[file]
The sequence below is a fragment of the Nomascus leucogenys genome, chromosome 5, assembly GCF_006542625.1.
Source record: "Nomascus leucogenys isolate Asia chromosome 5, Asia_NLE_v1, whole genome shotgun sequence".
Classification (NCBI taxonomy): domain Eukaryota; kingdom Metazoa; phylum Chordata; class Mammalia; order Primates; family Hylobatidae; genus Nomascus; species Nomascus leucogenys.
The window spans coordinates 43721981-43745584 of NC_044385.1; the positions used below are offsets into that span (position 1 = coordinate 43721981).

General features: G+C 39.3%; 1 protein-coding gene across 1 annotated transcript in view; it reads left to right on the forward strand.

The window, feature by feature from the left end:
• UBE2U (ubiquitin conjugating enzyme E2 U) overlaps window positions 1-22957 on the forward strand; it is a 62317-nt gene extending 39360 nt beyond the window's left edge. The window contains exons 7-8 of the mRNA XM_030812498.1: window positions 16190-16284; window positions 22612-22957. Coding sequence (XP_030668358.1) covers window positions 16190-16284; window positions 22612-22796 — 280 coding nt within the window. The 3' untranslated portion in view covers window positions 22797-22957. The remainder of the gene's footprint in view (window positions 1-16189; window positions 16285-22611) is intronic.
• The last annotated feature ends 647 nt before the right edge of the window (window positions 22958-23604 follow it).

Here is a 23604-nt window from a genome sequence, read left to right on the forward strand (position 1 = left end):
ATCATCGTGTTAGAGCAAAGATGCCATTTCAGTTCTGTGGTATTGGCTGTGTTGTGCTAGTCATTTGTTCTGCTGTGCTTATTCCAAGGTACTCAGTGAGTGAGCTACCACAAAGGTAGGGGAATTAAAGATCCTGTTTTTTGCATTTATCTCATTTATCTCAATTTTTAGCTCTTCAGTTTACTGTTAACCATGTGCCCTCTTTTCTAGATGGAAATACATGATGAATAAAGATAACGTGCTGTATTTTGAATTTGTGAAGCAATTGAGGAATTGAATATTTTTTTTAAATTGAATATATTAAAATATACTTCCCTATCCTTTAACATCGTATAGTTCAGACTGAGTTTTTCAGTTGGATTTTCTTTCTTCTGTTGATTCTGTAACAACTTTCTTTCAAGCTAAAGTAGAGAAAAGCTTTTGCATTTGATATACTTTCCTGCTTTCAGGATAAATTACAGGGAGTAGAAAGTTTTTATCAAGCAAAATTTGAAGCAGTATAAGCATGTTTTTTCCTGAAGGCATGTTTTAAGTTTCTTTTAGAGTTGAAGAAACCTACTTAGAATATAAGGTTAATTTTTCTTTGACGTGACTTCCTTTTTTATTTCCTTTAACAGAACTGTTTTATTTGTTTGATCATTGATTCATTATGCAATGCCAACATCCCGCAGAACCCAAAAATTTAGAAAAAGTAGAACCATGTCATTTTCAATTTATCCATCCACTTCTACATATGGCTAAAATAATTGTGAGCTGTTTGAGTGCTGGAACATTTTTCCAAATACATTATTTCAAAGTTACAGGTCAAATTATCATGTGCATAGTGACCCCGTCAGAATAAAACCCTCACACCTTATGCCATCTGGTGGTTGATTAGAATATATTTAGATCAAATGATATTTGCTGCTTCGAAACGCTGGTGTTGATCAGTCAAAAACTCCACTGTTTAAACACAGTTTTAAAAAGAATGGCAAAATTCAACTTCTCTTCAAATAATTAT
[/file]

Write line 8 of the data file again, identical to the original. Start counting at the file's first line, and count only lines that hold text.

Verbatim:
• The last annotated feature ends 647 nt before the right edge of the window (window positions 22958-23604 follow it).